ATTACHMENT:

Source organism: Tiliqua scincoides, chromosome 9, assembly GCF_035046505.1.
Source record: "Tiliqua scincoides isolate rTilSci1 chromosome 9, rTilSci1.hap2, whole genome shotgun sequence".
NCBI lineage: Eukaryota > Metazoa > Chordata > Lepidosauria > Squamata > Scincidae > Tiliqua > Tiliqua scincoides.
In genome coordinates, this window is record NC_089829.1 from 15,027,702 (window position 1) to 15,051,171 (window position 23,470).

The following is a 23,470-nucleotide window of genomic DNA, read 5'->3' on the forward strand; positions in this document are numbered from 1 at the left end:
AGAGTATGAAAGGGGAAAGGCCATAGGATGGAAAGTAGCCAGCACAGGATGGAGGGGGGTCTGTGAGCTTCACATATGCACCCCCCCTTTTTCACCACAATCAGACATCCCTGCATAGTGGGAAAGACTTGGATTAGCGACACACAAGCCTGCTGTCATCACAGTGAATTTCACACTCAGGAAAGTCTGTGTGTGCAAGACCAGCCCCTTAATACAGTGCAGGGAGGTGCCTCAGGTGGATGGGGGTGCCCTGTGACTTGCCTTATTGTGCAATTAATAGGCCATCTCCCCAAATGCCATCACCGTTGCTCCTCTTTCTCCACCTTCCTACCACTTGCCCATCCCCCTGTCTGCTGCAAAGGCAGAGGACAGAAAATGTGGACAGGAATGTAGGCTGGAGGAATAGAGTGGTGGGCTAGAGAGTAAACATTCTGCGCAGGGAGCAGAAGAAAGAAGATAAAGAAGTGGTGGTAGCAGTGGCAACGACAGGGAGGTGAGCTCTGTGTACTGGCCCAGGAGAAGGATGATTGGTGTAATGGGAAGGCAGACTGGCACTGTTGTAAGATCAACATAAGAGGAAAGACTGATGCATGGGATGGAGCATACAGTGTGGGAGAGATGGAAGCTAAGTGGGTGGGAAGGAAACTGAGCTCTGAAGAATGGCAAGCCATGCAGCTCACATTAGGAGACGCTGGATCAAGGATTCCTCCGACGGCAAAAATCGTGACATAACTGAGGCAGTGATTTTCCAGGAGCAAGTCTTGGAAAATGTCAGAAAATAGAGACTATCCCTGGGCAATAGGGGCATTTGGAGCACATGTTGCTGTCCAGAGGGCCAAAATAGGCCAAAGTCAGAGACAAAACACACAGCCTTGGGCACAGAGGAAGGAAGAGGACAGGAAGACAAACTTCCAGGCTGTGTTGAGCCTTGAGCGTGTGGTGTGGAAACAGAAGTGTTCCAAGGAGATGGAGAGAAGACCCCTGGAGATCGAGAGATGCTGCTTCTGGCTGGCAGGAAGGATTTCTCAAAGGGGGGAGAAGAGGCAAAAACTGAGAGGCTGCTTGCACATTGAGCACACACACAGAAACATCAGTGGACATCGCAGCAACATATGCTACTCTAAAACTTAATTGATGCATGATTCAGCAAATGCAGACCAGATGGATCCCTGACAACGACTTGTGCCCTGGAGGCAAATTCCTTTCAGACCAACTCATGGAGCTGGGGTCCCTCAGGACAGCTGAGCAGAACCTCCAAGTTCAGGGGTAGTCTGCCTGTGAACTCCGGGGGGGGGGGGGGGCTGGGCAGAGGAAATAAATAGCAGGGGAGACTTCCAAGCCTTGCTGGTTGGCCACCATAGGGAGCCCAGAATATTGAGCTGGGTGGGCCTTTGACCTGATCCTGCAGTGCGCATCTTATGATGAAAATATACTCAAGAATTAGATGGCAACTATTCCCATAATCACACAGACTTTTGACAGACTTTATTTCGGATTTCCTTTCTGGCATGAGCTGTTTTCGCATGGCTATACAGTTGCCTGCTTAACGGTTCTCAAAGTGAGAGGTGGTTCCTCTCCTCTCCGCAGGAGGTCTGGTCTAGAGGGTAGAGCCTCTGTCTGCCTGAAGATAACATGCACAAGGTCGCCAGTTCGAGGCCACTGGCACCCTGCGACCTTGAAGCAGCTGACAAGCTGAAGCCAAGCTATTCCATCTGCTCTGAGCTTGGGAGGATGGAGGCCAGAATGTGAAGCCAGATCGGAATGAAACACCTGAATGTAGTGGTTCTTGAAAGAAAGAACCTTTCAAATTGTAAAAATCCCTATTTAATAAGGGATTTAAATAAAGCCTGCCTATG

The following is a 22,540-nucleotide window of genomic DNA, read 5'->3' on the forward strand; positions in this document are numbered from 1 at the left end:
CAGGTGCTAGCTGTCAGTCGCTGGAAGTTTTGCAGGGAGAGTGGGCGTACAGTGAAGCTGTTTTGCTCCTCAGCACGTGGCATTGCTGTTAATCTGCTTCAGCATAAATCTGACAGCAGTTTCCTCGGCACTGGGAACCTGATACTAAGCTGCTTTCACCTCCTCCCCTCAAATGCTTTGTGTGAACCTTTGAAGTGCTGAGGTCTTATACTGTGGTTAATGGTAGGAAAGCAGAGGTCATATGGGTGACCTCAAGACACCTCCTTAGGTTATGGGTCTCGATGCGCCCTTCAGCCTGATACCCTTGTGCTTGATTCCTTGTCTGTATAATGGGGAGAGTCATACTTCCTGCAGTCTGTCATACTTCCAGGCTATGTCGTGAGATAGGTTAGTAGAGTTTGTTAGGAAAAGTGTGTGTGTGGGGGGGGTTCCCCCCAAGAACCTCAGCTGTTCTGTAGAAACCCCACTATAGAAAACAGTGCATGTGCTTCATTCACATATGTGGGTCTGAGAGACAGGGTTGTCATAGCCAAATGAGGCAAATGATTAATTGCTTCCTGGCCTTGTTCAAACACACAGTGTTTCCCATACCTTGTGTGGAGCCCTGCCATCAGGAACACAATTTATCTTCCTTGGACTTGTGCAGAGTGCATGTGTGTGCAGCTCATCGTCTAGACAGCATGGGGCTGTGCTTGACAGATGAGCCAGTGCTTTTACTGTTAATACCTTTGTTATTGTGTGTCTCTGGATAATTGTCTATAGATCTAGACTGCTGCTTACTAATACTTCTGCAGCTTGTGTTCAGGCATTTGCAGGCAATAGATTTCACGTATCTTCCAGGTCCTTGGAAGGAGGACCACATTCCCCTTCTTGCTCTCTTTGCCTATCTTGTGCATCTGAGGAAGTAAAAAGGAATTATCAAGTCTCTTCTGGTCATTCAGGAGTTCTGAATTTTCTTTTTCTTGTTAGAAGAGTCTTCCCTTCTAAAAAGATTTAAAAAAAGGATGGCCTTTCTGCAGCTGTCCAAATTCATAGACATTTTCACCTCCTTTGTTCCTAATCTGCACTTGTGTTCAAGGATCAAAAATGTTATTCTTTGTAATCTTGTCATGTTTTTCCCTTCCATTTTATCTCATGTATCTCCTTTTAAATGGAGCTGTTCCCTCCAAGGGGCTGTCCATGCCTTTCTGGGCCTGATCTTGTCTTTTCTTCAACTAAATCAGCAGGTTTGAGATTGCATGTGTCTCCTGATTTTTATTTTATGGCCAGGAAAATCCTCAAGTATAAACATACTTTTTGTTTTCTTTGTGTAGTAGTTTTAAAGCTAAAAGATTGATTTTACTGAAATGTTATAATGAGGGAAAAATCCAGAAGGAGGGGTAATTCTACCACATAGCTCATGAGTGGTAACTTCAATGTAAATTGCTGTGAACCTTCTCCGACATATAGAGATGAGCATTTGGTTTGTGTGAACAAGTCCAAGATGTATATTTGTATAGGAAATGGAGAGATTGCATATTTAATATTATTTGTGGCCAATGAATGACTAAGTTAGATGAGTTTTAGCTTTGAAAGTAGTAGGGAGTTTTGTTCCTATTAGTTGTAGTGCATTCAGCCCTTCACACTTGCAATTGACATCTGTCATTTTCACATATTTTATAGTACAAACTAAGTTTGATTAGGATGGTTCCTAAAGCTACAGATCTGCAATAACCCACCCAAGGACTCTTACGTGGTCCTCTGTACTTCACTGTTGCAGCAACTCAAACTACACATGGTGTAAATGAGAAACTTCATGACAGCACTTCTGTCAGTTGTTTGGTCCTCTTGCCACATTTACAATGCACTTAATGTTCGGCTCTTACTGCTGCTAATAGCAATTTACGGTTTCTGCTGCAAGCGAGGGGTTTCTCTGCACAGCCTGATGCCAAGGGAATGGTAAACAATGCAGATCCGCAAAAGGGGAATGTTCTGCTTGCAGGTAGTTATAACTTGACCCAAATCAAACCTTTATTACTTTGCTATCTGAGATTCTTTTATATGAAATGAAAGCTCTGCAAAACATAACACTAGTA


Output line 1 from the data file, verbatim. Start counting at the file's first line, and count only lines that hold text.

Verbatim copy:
Source organism: Tiliqua scincoides, chromosome 9, assembly GCF_035046505.1.